Five things to know before you buy a new router in 2020 – CNET


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If you’re looking for more horsepower from your home network, a new Wi-Fi router might be in order. Problem is, shopping for an upgrade can get confusing in a hurry. What does all of the jargon mean? How fast is fast enough? Is it worth it to spend extra for a multipoint mesh router, or for one that supports the newest version of Wi-Fi, called Wi-Fi 6?

Don’t feel overwhelmed. There are certainly lots of specs and technical nuances that go with wireless networking, but if you’re just looking for a reliable router that you don’t need to think about too much, you’ll do just fine if you understand a few key basics. Here’s what to know before you zero in on a purchase.

Speed ratings are basically bullsh*t

I’ve written about this before, but it bears repeating: The speed ratings you’ll see on the packaging as you stroll down the router aisle are essentially meaningless.

“Combined speeds” is a meaningless, misleading term. For instance, this router makes it seem like it can hit speeds of 2.2Gbps (2,200Mbps), but in reality, its fastest band has a top speed of 867Mbps — and that’s only in a controlled lab environment.


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I’m talking about figures like “AC1200” and “AX6000.” The letters there tell you what version of Wi-Fi the router supports — “AC” for Wi-Fi 5, or 802.11ac and “AX” for Wi-Fi 6, also known as 802.11ax. The numbers give you a rough sense of the combined speeds of each of the router’s bands — typically 2.4 and 5GHz, and perhaps a second 5GHz band if we’re talking about a triband router.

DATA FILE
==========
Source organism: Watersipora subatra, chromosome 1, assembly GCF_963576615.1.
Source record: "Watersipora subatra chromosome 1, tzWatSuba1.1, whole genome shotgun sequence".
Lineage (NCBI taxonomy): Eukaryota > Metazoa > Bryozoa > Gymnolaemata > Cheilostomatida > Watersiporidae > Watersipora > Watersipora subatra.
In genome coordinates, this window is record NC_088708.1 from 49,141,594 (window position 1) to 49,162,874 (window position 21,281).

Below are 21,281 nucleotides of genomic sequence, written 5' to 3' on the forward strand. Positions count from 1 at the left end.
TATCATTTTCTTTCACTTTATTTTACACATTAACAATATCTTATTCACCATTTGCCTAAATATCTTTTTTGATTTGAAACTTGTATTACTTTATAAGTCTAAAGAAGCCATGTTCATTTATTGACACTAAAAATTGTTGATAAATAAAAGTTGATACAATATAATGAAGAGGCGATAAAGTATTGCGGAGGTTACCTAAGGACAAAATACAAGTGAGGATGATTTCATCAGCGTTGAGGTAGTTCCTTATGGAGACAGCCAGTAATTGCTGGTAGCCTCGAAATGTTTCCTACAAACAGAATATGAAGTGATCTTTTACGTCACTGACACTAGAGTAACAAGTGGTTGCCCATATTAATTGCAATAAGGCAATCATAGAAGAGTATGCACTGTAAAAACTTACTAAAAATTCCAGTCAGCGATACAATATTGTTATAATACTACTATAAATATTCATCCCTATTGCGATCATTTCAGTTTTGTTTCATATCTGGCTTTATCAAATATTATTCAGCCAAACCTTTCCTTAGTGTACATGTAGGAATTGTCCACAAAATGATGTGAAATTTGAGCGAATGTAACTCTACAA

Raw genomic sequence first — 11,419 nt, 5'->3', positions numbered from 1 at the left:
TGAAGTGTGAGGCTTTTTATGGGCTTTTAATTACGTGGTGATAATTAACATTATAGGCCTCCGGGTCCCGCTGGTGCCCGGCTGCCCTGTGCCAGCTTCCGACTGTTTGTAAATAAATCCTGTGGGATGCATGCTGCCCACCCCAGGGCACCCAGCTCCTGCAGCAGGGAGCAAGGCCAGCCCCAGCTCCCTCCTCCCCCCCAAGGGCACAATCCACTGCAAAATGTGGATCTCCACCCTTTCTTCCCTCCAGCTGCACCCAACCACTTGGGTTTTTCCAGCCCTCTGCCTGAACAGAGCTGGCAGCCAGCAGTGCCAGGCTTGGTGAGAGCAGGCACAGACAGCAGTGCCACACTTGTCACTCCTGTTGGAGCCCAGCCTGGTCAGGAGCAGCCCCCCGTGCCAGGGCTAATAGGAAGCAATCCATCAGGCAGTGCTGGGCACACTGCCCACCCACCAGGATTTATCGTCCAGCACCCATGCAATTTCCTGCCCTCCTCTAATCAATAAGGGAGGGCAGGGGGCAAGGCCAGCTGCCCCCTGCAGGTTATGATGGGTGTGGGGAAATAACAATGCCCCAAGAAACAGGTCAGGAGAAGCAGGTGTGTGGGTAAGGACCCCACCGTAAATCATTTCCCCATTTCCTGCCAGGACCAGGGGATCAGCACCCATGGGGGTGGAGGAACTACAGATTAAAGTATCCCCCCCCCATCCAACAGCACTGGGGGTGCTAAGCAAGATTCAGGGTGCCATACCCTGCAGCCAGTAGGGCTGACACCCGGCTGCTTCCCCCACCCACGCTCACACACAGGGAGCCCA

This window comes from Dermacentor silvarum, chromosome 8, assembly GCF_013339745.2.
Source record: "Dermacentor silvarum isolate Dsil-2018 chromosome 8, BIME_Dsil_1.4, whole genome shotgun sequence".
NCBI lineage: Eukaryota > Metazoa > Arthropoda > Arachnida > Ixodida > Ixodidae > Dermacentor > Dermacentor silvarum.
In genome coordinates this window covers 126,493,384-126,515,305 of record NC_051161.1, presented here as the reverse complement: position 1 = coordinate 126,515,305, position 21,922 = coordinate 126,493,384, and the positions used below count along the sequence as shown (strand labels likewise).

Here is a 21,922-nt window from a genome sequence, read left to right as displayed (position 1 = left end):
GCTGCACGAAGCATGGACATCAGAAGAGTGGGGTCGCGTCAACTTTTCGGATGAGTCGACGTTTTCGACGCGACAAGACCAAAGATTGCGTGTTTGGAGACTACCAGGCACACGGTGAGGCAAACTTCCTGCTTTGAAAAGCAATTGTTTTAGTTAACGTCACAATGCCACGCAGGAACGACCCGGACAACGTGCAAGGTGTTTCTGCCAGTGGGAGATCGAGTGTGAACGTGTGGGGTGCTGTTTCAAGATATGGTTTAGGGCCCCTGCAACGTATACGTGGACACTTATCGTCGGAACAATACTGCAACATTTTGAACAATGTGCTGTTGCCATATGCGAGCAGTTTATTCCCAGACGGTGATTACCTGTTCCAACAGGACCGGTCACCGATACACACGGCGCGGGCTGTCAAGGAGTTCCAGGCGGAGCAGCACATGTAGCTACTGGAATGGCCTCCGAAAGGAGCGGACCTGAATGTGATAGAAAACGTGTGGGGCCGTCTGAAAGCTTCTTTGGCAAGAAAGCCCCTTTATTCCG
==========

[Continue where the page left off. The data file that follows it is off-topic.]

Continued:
The problem is that you can only connect to one of those bands at a time. When you add their top speeds together, the result is a highly inflated figure that doesn’t represent the speeds you’ll actually experience. If it’s a triband mesh router that uses that third band as a dedicated connection between the router and its extenders, then that band’s speeds don’t directly apply to your device connections at all. 

To make matters worse, those top speeds on the box are actually theoretical maximums derived from lab-based manufacturer tests that don’t take real-world factors like distance, physical obstructions or network congestion into account. Even at close range, your actual connection will be a lot slower.

None of that stops manufacturers from using those speed ratings to describe how fast their products are. For instance, that hypothetical AX6000 router might claim to support speeds of up to 6,000Mbps — which is nonsense. A router is only as fast as its fastest band. Don’t be fooled.

Your ISP sets the speed limit

Keep in mind that it doesn’t matter how fast your router is — you’ll only be able to connect as fast as the plan from your internet service provider allows. If you’re paying for download speeds of, say, 100Mbps, then that’s as fast as your router will transmit data from the cloud. Period.